that doesn't explain the current paucity of age-appropriate housing. Why is the
housing market not delivering what people want and need?
Some have pointed to planning related reasons. A National Housing Federation
report in 2011 found that only 45 per cent of surveyed local authorities had a
housing strategy for older people87, and another study found two-thirds of planning
applications for new retirement housing were initially refused first time round88 (by
comparison, nearly 90 per cent of applications are accepted 89). What is clear is
that central and local government are not prioritising the promotion of an adequate
market for social housing for older people.
3.6 Issues with the provision of care
One key underlying tension in the current system is that while health is free
at point of entry; social care is means tested.90 And state support for care is
falling-real-term net spending on social care for older adults in England fell
by 15 per cent between 2009/10 and 2012/13 (from £7.8 billion to £6.6
billion). The King's Fund reported that 26 per cent fewer people aged over 65
now receiving publicly funded social care in 2012/13 than were five years
earlier, with further cuts still to hit. With more than half of social care being paid
for privately, and as care costs continue to rise, ever greater pressure is placed
on individuals to support themselves in old age.
So are they saving? Research by Anchor found that 48 per cent of adults have
not given any thought at all to how they will pay for their own care. The survey
also found that only 6 per cent of Britons have begun to set money aside for
their future care needs.91 The answer is a pretty clear no. Ultimately, there is
a lack of debate/understanding about the need to save and pay for care.
There is therefore a pressing need to inform the public and especially younger
people about the cost of care and the need to save for their future care needs. If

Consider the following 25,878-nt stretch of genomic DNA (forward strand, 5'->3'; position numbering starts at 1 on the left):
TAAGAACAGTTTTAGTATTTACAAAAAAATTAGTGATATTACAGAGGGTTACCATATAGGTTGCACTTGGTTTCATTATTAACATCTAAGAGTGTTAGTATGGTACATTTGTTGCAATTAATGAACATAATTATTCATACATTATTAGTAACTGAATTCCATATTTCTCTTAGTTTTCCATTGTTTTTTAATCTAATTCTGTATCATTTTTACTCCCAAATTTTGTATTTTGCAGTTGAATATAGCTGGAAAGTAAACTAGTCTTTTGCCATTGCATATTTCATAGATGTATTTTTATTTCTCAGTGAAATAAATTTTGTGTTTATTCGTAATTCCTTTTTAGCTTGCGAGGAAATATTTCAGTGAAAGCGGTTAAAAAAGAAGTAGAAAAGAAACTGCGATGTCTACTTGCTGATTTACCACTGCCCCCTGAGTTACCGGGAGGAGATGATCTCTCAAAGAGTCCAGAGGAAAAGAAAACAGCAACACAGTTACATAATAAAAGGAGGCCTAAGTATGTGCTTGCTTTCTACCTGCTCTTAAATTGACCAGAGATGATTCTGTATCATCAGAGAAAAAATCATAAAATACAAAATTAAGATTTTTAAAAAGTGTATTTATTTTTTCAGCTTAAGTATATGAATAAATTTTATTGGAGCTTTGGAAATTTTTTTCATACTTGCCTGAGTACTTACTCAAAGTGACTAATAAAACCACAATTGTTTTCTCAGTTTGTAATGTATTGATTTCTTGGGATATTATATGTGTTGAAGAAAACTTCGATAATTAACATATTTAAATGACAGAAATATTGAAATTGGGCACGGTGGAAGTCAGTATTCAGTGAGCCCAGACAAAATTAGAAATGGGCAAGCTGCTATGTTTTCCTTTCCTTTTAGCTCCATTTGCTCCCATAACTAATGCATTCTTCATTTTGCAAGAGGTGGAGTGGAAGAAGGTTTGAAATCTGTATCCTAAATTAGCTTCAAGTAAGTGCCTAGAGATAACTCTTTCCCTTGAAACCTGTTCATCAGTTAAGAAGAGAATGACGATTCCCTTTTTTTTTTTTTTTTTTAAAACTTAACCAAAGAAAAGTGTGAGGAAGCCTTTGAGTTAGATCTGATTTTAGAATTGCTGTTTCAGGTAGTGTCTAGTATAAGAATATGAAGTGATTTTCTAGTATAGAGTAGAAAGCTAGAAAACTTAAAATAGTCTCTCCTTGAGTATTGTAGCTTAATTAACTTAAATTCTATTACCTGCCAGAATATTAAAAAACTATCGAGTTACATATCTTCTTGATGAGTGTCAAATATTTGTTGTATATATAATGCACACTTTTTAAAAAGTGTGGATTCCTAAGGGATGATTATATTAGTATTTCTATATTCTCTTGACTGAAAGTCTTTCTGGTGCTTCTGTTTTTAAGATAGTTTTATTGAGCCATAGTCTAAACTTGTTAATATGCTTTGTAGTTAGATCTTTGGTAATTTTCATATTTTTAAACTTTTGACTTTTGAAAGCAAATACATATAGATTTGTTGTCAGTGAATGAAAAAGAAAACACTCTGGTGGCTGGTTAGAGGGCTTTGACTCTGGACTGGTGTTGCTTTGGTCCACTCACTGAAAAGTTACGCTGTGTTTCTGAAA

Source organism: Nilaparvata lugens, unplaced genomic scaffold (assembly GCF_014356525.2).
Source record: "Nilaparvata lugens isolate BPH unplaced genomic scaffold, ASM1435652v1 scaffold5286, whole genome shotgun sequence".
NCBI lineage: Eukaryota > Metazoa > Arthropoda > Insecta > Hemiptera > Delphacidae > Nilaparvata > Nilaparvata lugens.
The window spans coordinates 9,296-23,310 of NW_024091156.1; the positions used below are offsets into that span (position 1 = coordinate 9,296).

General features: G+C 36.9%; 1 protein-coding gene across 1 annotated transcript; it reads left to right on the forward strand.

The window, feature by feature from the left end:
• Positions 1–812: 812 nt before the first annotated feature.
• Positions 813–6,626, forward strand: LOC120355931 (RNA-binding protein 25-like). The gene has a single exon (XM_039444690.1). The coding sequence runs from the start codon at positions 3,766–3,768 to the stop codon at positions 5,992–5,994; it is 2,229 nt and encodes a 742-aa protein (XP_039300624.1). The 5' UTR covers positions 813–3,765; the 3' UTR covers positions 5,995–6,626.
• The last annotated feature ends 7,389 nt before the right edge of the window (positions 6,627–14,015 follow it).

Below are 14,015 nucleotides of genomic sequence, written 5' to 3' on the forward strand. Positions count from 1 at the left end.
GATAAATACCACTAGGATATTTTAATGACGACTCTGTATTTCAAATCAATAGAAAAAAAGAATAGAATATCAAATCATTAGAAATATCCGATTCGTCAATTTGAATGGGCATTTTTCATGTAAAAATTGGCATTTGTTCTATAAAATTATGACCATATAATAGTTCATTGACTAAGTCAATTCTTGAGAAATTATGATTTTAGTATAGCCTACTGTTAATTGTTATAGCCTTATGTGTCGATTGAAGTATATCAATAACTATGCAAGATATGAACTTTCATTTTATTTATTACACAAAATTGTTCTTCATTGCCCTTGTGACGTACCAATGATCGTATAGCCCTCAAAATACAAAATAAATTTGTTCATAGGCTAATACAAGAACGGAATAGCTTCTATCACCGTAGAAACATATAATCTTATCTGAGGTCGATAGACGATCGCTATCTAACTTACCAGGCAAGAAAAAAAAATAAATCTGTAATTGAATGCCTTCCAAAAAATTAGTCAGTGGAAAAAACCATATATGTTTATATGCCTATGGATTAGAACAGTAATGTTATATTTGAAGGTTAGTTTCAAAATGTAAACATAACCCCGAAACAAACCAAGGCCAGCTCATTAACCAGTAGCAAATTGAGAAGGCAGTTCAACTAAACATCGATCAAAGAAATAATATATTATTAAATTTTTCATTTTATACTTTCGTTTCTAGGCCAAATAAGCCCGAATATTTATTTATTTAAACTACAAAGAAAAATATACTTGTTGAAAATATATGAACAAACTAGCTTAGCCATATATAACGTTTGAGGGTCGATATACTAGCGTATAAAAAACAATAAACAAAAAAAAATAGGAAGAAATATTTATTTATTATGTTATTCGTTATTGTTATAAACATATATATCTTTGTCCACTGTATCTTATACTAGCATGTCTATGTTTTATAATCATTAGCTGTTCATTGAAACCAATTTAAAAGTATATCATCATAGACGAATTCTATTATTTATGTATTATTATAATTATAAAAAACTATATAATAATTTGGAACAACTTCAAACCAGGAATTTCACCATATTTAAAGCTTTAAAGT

future generations are unable to access good quality care then this will greatly
increase the pressure on primary health and social care providers.
3.7 Options for post-hospital care
Between 2013 and 2014 NHS England estimated that around 32 per cent of
delayed transfers of care days were attributable to patients awaiting residential
home placements (11 per cent), nursing home placements (11 per cent) or a
care package in their own home (10 per cent).92 These figures show that a
significant number of delays are attributed to the inability to find care.
The reasons for these delays in post-hospital care are not straightforward. Care
England - the representative body for independent care providers - rejected
the claim that there isn't enough capacity in the market.93 Our interviewees
told us that often there was a lack trust and understanding of the post hospital
care options available. And in some instances local authorities are not moving
quickly enough to sort out care packages.
It is therefore a confused picture with doubtless all of these factors playing a
part. However, there are a number of improvements that could be made to
bring greater clarity about the provision of post hospital care. For example,
better communication and understanding of all the post-hospital care options
across all sectors would improve patient outcomes and increase the efficiency of
the system. Additionally, and to echo a point made above, there is a need for
financial incentives to be improved to ensure that the needs of the patient come
before the pressures facing services providers-financial or otherwise.
87 National Housing Federation,
Breaking the mould (February
88 Professor Ball, M, Housing
markets and independence in
old age (May 2011)
89 Department for Communities
and Local Government, Planning
applications April to June 2014
England (2 October 2014)
90 King's Fund, A new settlement
for health and social care
91 ICM research conducted for
92 NHS England, Delayed transfers
of care statistics for England
2013/14 (May 2014)
93 Care England, "A&E crisis not
due to shortage of residential
care home beds" (7 January
Chapter 3 - What Is The Diagnosis? Or Why Are We Failing Our Elderly?